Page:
top of page

Zero Degrees of Separation

Tabb High

My community is grieving. It is a tough time.

We've suffered one of those things that happens to other people, not to us.

Three young men were leaving the Homecoming Dance and died in a single vehicle accident. One of the young men was new to our school, and unknown to me. I knew the other two young men, and what I think has made this particular loss so incredibly deep, is that most everyone else here did, too.

You know that game, the six-degrees of Kevin Bacon? Where you can name any celebrity and within 6 people connect them to Kevin Bacon? Six steps, that's pretty close.

The two young men had been in Tabb Schools for years and had zero degrees of separation.

They were essentially known by all.

One was a smiling soccer goalie, he wore incredibly bright florescent green in the goal-box and had very light blonde hair. He stood out. He had a smile for everyone and was the kid you met and remembered, his personality assured that. He was friendly and funny and has a sister just one grade level older who is beautiful and well-liked and lovely.

The other young man was strikingly handsome and played multiple sports. His mother teaches at the high school. Think of a single football team and how many kids are on that. Now add basketball and baseball and I think even some track. And not just for his schools, but multiple community teams as well. Now multiply that by the number of years he'd been playing. It is truly countless teams...and teammates. Add his mother's years of teaching and her co-workers and his athletic younger brother to the mix. Add his dad that coached many teams.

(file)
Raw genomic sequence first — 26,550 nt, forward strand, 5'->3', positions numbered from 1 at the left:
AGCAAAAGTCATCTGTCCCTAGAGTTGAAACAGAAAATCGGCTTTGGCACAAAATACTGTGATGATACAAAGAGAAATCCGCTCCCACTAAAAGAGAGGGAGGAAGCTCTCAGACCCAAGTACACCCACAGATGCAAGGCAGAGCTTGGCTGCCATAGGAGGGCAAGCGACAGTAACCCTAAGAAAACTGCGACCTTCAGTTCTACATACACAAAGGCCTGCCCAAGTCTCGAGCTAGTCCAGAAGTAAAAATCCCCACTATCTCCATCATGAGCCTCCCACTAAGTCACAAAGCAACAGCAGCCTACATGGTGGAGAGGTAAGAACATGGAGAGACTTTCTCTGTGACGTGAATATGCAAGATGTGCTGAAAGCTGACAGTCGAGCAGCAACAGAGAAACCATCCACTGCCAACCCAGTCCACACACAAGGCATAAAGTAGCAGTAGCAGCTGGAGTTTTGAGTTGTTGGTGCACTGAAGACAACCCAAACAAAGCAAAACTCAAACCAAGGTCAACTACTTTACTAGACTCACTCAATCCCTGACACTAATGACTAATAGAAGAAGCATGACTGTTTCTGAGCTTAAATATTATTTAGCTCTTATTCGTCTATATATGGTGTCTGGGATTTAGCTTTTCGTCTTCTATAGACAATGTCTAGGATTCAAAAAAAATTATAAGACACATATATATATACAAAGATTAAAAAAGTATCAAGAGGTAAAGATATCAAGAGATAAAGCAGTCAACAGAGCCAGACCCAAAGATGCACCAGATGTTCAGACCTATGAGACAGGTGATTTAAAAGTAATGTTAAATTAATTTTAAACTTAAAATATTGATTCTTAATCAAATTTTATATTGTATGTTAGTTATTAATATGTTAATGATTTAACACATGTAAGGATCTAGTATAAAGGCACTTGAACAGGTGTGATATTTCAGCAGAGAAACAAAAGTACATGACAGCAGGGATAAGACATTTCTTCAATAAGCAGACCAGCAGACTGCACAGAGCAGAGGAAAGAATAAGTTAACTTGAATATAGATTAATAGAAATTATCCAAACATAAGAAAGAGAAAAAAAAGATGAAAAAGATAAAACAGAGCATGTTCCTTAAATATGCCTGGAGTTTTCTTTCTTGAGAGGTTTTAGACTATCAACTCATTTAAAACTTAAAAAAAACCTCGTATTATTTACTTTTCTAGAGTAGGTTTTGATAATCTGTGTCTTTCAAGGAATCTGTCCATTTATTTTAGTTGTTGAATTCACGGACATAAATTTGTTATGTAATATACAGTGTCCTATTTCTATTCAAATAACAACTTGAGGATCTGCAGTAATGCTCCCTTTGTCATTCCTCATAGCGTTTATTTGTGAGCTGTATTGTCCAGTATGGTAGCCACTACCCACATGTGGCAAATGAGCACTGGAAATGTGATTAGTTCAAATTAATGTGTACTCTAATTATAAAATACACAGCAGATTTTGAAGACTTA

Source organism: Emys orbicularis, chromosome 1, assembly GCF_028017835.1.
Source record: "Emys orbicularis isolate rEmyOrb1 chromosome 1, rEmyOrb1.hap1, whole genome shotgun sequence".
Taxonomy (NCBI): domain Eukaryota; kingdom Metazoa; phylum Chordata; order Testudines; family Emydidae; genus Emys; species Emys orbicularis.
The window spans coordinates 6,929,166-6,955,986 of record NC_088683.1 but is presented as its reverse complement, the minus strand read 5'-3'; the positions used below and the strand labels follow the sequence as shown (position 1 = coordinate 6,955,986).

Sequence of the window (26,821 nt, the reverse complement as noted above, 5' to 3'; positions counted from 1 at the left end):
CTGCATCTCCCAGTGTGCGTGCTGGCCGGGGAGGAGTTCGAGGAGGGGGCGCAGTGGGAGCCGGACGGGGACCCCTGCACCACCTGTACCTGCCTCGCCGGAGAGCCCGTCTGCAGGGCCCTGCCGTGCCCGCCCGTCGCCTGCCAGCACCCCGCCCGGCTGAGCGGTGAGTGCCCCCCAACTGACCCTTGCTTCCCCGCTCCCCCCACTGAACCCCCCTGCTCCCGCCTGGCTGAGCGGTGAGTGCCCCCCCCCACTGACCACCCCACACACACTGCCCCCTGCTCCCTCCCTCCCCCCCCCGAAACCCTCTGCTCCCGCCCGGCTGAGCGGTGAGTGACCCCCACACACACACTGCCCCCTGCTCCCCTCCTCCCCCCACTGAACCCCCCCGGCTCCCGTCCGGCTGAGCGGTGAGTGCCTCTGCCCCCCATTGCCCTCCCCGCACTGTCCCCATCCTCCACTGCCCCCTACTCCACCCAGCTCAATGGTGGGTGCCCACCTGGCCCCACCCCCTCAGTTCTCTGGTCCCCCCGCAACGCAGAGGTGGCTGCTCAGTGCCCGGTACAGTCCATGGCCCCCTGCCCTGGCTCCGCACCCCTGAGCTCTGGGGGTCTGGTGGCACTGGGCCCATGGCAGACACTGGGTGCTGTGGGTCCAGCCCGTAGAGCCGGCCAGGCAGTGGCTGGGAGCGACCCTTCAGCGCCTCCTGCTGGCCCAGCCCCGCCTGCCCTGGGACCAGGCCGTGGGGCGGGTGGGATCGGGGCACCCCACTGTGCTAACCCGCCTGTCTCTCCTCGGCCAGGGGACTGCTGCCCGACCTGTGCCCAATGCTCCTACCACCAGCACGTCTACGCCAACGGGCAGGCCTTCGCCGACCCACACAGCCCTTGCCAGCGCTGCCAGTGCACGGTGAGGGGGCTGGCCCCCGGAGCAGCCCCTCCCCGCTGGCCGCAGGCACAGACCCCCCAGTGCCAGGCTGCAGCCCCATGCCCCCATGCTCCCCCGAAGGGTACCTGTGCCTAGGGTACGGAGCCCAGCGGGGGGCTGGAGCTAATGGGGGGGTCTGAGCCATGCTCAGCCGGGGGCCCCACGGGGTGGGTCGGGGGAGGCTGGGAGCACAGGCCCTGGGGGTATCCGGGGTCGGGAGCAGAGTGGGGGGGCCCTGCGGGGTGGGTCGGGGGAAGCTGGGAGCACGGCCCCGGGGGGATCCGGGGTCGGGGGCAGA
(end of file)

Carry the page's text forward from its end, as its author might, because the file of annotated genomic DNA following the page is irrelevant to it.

The loss of these boys is massive on its own, but the number of people who knew them or their families makes it incalculable.

We grieve their loss as a community, and have come together as such. I want to make the point though that thousands of individuals have lost someone they knew first hand. This tragedy has directly touched many, many lives.

Each of those people touched matter and each need some love, care, and attention to navigate this.

It's overwhelming. I used the term the other day, 'grief triage': Like in an ER where you have to try to sort out who to attend to first.

The volume of people deeply and personally touched by these deaths makes it a loss on some scale that I wish didn't exist. I say all this to help myself to understand what I'm experiencing and perhaps to foster some perspective for those on the outside looking in.

Six degrees might have given us some breathing room.

Single post: Blog_Single_Post_Widget
bottom of page